The TVA, socialist or not, did bring electric and phone service to large areas that no private company would have bothered to wire because there was no profit in it.

As for making all the interstates toll roads -- puh-leeze! Review the history of the railroads in the mid-to-late 19th century, then try to tell me that having private businesses control the primary transportation network for the entire country is a good idea. Never forget that the demand for federal regulation of businesses started because railroad companies had turned vast swathes of the US interior into gargantuan company towns, and their inhabitants into virtual slaves. They didn't call those guys robber barons for nothing.

Tam said...

"Roberta, you want to leave the development of computers in the hands of experts and business executives like these?"

What, you mean the people who actually developed them?

If teh n3t had been left in the hands of the .gov, you'd still be typing this in green phosphor on a black background. That is, IF you were a CompSci major at a large university, someone in the DoD, or someone else who had a reason to have a net connection.

RE: "TVA: Just because nobody is paying you to sing doesn't mean you should sing louder." Were there no TVA, I probably wouldn't live in East Tennessee. Does that mean we should institute massive government make-work projects to bring electricity and water to other under-served areas, such as the Gobi desert, so that I can move there?

Anonymous said...


If teh n3t had been left in the hands of the .gov, you'd still be typing this in green phosphor on a black background.

No argument here. But then, this isn't a counter to my original point. What happened with the Internet is a perfect example of how government R&D funding should be handled:

1) The government funded the initial R&D, something no company would ever have done because a) no single company that existed forty years ago had the necessary capital available, not even IBM; and b) at the time there was no discernible profit in it.

2) once the initial foundation was established, the government got out of the way and let the private sector take over.

That's government spending done the way government spending ought to be: basic start-up R&D that the private sector can't or won't do because they don't see a profit in it.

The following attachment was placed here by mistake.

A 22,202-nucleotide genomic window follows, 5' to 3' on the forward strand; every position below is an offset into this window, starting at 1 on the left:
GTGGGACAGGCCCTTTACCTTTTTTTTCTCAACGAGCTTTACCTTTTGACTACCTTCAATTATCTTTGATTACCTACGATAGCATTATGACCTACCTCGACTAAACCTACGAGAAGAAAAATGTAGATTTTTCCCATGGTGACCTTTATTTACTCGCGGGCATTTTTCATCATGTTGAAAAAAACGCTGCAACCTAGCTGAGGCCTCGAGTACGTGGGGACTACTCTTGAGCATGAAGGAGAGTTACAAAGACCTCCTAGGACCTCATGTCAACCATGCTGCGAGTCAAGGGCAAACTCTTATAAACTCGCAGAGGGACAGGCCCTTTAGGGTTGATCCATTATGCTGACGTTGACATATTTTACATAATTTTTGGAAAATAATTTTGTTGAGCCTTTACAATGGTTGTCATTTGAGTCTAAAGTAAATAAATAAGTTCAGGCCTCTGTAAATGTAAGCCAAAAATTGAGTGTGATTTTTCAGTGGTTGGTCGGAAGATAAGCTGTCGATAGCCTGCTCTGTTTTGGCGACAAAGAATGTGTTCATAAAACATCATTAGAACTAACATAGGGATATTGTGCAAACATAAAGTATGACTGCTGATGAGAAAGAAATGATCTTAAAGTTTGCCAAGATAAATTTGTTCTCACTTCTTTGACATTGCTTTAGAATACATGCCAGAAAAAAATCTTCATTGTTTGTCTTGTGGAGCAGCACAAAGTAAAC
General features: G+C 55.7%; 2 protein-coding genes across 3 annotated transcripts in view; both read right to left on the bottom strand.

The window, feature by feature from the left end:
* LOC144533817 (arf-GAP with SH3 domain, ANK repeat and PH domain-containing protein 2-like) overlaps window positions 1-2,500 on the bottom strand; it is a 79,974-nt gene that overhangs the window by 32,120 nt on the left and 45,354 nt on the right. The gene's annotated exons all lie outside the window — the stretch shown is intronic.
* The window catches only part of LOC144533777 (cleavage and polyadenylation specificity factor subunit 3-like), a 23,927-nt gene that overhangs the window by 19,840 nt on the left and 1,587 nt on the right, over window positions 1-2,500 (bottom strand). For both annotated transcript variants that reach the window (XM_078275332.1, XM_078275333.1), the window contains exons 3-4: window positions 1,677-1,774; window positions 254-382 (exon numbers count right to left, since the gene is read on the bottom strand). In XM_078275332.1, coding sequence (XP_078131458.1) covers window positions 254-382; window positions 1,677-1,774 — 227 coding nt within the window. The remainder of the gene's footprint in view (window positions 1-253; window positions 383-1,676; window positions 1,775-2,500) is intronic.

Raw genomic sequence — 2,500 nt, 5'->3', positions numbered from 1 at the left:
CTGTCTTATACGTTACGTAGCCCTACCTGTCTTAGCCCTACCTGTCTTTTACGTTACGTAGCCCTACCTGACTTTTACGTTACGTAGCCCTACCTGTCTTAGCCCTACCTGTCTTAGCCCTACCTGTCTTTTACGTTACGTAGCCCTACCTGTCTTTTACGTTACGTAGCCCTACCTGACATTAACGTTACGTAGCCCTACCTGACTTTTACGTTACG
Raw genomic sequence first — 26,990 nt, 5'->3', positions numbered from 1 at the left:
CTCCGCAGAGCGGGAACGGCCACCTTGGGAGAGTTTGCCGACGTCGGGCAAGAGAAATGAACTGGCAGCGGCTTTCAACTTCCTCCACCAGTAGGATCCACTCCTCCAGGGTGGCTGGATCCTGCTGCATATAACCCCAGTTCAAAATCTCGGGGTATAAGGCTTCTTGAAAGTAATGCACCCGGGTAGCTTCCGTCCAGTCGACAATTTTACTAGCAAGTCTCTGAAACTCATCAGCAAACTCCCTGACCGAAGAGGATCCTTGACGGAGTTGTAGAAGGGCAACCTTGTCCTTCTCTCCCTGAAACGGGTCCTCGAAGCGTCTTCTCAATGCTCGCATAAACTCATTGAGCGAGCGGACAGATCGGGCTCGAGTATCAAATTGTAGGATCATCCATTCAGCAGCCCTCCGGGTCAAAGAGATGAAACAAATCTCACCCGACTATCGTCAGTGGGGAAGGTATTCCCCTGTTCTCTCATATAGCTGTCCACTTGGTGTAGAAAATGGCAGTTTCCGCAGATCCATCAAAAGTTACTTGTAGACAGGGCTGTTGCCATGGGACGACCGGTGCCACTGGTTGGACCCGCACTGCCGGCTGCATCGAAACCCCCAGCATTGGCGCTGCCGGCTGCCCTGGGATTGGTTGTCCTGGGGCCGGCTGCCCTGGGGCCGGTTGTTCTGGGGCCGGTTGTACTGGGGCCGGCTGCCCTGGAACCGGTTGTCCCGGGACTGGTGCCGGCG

I don't believe for a second that any 1965 tech company, or even a consortium of companies, would have or could have looked forty years down the road and predicted the World Wide Web, the personal computer,, Blogspot, craigslist, YouTube. They wouldn't even have grasped the possibility of those things. Nobody did. Personal computers didn't exist yet, much less the concept of a worldwide network that those computers could access. They wouldn't have spent the millions of dollars necessary to develop the Internet, because they would never have recouped that money. Only an organization that had an inexhaustible supply of money and no profit motive -- like a government -- could have done it.

I believe quite firmly that there's a hell of a lot of government spending we could do without. But a scorched-earth campaign against government spending strikes me as a bad idea, because it condemns an occasional pearl along with all the dross.

Anonymous said...

'Cos private enterprise, which gave us the telegraph, the telephone and the light bulb, would never ever have invented the internet?

Yeah, right.

The 'net's precursor was not a big-deal investment. It was largely paralleled by FidoNet, which offered a viable, private alternative to Usenet, which itself, prior to the World Wide Web, was pretty much the civvy ap other than e-mail. And FidoNet hauled the mail, too. We'd'a had teh n3t.

Goldwater's Ghost said...

No other objections, but we might want to keep the Department of the Air Force

Anonymous said...

Arpanet was a military-related research project. That's well within the original understanding of the Constitution - not just pre-1929, but even pre-1789.